The GPI is developed by the Institute for Economics and Peace (IEP), in conjunction with the Economist Intelligence Unit and with the guidance of an international team of academics and peace experts. The Index is composed of 23 indicators, ranging from a nation’s level of military expenditure to its relations with neighboring countries and the level of respect for human rights.
The GPI brings a snapshot of relative peacefulness among nations while continuing to contribute to an understanding of what factors help create or sustain more peaceful societies.
The most peaceful country in Latin America this year is Chile (30), followed by Uruguay (33), which moved down to the second position in comparison with last year’s edition. Other Latin American countries that performed relatively well in the evaluation are Argentina (44), Panama (61) and Cuba (70). Meanwhile, among the least peaceful countries in Latin America are Guatemala (124), Honduras (129), Mexico (135) and Colombia (144).
According to the GPI, Iceland is the most peaceful country for the second successive year, while Somalia remains the world’s least peaceful nation for the second year running.
In general, the 2012 GPI found that the world has become slightly more peaceful over the last year, bucking a two year trend. All regions apart from the Middle East and North Africa improved on levels of peacefulness.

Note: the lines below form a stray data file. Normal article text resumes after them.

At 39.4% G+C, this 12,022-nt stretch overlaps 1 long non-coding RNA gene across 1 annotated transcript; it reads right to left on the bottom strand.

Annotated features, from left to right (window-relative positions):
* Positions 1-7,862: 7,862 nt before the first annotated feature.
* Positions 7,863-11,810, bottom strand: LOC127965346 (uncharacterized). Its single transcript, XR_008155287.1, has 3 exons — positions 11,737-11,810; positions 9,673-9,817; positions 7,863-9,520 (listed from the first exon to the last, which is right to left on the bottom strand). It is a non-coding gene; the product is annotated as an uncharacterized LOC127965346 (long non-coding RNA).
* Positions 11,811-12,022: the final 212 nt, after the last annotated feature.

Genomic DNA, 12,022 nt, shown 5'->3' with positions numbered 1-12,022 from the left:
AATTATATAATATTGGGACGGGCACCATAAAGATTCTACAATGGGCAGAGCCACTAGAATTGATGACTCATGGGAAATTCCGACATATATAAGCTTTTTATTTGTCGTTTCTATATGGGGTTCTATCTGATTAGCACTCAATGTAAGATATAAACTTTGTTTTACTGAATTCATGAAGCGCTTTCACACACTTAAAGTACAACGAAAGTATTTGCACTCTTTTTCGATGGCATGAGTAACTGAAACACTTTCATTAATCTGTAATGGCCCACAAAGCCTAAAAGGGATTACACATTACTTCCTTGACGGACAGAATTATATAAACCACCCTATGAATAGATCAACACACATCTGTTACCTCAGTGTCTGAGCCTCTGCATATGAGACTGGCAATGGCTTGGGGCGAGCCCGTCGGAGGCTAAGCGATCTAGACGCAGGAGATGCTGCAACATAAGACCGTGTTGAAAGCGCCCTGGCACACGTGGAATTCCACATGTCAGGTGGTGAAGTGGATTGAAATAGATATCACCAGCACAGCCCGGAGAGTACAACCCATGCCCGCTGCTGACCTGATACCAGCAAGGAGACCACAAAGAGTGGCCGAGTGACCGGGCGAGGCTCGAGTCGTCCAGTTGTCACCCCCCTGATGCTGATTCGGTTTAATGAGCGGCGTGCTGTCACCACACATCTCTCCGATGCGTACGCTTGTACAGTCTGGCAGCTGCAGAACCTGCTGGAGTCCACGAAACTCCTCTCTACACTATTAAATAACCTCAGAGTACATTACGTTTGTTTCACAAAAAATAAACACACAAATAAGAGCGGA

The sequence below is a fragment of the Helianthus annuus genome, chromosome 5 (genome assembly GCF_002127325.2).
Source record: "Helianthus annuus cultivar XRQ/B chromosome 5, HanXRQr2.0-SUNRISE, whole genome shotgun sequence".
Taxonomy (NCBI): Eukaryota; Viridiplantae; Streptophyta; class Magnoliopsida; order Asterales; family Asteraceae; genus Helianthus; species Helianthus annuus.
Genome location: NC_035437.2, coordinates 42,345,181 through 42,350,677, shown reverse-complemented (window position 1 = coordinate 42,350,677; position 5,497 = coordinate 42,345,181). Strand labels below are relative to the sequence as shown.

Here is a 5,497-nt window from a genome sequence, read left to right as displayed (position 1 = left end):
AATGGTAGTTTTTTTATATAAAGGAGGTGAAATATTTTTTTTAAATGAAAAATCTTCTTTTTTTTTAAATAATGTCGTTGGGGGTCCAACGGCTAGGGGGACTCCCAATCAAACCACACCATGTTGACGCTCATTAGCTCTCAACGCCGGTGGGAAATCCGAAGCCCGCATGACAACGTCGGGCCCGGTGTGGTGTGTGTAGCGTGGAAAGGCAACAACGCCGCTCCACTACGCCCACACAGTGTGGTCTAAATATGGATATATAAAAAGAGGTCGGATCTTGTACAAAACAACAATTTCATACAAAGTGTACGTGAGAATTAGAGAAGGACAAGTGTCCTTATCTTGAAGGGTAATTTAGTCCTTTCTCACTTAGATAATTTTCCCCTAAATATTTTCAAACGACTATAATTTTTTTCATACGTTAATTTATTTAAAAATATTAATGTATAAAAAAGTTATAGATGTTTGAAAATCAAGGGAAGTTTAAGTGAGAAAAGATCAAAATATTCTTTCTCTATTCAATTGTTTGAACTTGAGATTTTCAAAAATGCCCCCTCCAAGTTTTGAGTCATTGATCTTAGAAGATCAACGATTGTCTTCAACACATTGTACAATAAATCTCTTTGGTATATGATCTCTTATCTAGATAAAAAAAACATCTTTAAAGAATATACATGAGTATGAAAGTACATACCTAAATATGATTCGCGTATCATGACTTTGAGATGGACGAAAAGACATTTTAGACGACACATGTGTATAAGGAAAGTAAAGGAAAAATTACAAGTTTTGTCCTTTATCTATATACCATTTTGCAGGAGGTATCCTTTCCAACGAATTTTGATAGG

Improvements in the Political Terror Scale (1) and gains in several indicators of militarization (2) arising from austerity-driven defense cuts were the two leading factors making the world more peaceful in 2012, according to the report.
“What comes across dramatically in this year’s results and the six year trends is a shift in global priorities. Nations have become externally more peaceful as they compete through economic, rather than military means,” said Steve Killelea, founder and Executive Chairman of the IEP.
The GPI ranks independent countries by their ‘absence of violence’ using metrics that combine both internal and external factors. The GPI is intended to contribute significantly to the public debate on peace. The project’s ambition is to go beyond a crude measure of wars—and systematically explore the texture of peace.
The Costa Rica News (TCRN)
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